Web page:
What is your writing’s ripple effect?
As a writer, think about the impact you have. Your words have the power to do more than entertain. Literature is how people make sense of the world. Writers have a tremendous power to change and even save people through stories.
Author Donna Jo Napoli, who spoke at the Society of Children’s Book Writers and Illustrators summer conference August 5-8, said she was once asked, “Why do you take a perfectly good book and put something awful in it?”
The question spurred Napoli to think more about why she writes what she does and its ripple effect.
“I write what I need to write,” Napoli said.
Discouraging tough topics in literature does a disservice to children. We’d like to think that all children are loved, nurtured, safe and heard, Napoli said. But many children lack the basic protection and live in poverty even despite their parents’ best efforts. These children often feel alone because other kids in the same situation don’t want to say anything out of pride or loyalty to their parents. Sometimes, kids even blame themselves.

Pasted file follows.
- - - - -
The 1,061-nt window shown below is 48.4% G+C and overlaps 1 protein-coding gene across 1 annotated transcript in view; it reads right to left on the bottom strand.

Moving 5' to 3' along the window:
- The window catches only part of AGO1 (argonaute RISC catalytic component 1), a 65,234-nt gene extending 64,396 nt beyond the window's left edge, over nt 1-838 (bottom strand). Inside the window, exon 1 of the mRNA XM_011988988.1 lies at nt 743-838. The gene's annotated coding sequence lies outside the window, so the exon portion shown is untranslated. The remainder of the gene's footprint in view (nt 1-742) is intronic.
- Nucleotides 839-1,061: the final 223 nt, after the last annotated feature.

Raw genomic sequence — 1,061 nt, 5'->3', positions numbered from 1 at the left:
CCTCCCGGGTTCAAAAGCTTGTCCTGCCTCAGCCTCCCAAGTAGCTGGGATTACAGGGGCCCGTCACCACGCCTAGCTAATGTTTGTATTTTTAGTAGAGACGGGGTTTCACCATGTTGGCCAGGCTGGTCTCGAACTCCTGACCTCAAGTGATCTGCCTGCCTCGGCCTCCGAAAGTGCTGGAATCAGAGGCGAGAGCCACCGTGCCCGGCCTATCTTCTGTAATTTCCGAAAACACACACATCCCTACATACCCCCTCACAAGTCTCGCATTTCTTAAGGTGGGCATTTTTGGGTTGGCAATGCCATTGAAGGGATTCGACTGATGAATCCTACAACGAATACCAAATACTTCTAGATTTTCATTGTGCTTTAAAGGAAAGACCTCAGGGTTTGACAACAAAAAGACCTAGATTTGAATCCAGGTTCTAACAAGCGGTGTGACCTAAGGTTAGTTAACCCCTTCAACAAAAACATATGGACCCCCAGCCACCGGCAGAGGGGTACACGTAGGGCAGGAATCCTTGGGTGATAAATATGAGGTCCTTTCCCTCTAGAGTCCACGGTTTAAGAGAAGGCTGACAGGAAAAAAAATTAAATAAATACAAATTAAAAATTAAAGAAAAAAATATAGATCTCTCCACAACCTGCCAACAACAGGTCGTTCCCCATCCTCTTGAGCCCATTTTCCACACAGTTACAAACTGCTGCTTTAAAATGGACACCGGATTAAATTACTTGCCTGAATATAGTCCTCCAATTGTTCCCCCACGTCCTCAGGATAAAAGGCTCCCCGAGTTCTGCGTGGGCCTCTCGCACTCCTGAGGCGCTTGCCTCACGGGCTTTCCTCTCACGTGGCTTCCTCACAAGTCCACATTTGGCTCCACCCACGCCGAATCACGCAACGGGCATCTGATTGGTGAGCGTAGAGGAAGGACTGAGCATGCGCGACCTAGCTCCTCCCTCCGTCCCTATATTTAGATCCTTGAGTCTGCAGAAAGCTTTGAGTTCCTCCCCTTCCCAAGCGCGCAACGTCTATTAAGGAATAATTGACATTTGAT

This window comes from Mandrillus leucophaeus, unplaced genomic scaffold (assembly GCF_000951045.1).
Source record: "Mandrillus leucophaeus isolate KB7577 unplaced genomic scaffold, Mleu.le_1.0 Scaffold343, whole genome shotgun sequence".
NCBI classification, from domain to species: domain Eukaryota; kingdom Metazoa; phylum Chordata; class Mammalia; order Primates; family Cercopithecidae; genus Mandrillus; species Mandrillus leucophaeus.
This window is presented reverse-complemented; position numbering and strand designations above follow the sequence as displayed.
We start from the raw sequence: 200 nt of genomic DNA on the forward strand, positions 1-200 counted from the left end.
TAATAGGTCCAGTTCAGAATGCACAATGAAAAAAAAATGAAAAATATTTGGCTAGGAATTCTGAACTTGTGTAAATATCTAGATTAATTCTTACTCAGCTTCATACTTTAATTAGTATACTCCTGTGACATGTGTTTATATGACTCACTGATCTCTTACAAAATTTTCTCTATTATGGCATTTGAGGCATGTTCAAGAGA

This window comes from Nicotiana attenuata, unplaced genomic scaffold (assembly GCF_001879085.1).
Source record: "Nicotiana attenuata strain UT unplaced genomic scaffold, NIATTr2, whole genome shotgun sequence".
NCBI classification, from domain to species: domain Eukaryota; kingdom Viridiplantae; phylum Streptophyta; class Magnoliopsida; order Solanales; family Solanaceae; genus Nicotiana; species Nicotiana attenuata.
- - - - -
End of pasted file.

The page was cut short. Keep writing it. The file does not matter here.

By reading about other children who experienced tough times, these children can see lousy things happen to perfectly good people.
“Children do not lead charmed lives, and they need to see other kids who don’t live charmed lives,” Napoli said.
Stories with complex and difficult themes also have a place for children who have been nurtured and given everything they need and more.
This child may be intolerable and intolerant, Napoli said. They may think they have what they have because they deserve it. The safest way for protected children to learn empathy is through books. They can learn to be the kind of person who wants to lend a helping hand.
As writers, words can have a far reaching impact that stays with a child and informs who he or she becomes.
Her life as a child, Napoli said, was “very tiny.” She had few experiences outside of books. Her favorite author was Walter Farley, who wrote the Black Stallion books full of adventure and excitement.
“My life was not pure and clean,” Napoli said. “I was very aware of ulterior motives of people around me.”
Napoli’s favorite book of all was A Tree Grows in Brooklyn.“It was wonderful to read about someone who was so poor,” she said. “I didn’t know of anyone else who was so poor.”
Her advice to writers: “You must write from places of joy and excitement and delight. Write from what’s inside you — places of joy but also places of fear. You’re doing a service.”
Besides writing children’s and young adult books, Napoli is a Harvard-educated professor of linguistics at Swarthmore College. She wrote for 14 years before selling her first book.